q=1/2 ρv^2

where q is the dynamic pressure of the gas, ρ (rho) is the density of the gas, v is the velocity of the gas.

Fuel injection and management is also potentially complex. One possibility would be that the fuel is pressurized to 100 bar by a turbo pump, heated by the fuselage, sent through the turbine and accelerated to higher speeds than the air by a nozzle. The air and fuel stream are crossed in a comb like structure, which generates a large interface. Turbulence due to the higher speed of the fuel lead to additional mixing. Complex fuels like kerosene need a long engine to complete combustion.The minimum Mach number at which a scramjet can operate is limited by the fact that the compressed flow must be hot enough to burn the fuel, and of high enough pressure that the reaction is finished before the air moves out the back of the engine. Additionally, in order to be called a scramjet, the compressed flow must still be supersonic after combustion. Here two limits must be observed: Firstly, since when a supersonic flow is compressed it slows down, the level of compression must be low enough (or the initial speed high enough) not to slow down the gas below Mach 1. If the gas within a scramjet goes below Mach 1 the engine will "choke", transitioning to subsonic flow in the combustion chamber. This effect is well known amongst experimenters on scramjets since the waves caused by choking are easily observable.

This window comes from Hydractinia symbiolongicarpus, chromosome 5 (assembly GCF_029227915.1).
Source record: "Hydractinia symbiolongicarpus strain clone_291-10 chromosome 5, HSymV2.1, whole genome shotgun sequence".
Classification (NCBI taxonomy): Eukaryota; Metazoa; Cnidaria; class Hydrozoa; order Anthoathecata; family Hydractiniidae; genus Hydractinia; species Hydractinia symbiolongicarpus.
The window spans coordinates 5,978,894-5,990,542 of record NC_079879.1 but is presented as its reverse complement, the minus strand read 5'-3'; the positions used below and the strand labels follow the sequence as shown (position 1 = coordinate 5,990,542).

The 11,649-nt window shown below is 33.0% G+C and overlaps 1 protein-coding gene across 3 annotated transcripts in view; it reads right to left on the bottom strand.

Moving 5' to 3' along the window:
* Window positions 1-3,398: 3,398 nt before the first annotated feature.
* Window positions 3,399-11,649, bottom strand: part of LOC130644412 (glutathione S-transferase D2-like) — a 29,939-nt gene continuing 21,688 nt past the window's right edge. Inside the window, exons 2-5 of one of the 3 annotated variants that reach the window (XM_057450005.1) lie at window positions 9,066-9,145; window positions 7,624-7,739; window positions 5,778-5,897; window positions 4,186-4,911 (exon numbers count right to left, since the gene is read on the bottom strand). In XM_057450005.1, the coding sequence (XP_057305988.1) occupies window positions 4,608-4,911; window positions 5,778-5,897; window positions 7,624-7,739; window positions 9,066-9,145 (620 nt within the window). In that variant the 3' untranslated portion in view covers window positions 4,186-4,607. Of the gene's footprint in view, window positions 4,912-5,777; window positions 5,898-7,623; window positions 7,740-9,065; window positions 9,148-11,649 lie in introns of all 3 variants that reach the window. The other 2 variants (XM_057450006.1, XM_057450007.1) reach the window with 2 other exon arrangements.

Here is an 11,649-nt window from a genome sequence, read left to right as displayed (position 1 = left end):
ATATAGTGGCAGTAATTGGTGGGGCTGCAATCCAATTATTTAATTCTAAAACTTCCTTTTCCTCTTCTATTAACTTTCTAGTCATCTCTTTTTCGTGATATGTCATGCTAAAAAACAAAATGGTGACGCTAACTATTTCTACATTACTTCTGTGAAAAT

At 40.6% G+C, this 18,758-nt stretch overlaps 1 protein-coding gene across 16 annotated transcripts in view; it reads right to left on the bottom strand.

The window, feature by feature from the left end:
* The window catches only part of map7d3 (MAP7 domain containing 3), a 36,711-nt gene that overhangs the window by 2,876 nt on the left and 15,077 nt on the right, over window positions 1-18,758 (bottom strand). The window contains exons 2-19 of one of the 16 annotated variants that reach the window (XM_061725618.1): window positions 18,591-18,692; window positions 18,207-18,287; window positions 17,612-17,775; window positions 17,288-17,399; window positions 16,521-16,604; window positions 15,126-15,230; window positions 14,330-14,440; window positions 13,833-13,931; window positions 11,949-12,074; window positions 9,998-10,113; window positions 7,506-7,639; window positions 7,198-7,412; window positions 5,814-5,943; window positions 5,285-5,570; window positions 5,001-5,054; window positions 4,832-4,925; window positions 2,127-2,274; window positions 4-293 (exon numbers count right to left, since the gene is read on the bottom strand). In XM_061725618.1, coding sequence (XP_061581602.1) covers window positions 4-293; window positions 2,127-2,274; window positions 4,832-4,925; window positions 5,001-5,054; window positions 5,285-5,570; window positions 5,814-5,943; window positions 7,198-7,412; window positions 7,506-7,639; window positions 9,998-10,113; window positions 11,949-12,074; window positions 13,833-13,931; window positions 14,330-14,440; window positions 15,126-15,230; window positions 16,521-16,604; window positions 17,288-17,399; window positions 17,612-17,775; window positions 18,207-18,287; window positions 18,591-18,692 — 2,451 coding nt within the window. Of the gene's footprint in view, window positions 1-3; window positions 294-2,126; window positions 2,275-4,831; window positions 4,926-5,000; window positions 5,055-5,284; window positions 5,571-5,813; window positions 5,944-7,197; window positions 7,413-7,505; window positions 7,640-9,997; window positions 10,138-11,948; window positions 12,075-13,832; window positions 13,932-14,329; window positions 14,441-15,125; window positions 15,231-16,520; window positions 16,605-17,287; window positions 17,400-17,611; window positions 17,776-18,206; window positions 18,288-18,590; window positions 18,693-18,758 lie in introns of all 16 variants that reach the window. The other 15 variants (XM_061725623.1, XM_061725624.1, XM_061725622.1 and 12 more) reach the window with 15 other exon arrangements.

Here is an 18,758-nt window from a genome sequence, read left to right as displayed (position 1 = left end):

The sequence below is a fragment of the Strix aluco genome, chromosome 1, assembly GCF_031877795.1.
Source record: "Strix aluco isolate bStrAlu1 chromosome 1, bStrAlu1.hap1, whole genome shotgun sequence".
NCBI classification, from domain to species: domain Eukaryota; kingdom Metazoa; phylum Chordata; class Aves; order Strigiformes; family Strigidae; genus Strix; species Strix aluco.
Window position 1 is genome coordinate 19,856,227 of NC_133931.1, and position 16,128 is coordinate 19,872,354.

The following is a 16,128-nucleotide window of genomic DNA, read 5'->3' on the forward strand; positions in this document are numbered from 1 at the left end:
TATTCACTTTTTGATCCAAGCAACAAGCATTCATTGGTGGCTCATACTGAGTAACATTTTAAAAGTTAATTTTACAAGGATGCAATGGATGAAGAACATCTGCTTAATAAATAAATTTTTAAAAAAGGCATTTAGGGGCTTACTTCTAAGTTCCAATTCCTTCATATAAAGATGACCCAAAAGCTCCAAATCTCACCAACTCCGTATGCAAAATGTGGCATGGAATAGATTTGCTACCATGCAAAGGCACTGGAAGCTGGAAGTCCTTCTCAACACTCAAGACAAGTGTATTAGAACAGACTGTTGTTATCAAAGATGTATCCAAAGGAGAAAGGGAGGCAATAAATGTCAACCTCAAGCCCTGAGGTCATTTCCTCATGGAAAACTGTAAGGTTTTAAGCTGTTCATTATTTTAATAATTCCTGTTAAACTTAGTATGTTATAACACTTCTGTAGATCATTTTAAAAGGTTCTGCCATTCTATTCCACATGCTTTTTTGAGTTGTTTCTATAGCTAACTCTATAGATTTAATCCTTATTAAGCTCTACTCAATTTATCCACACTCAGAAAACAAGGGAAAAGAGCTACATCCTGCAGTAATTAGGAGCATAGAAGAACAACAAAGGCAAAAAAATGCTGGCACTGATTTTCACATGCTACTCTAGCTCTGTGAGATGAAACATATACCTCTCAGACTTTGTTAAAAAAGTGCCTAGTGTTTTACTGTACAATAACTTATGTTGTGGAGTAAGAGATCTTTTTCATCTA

Additionally, the sudden increase in pressure and temperature in the engine can lead to an acceleration of the combustion, leading to the combustion chamber exploding.Secondly, the heating of the gas by combustion causes the speed of sound in the gas to increase (and the Mach number to decrease) even though the gas is still travelling at the same speed. Forcing the speed of air flow in the combustion chamber under Mach 1 in this way is called "thermal choking". It is clear that a pure scramjet can operate at Mach numbers of 6-8 (e.g 1), but in the lower limit, it depends on the definition of a scramjet. Certainly there are designs where a ramjet transforms into a scramjet over the Mach 3-6 range5 (Dual-mode scramjets). In this range however, the engine is still receiving significant thrust from subsonic combustion of "ramjet" type.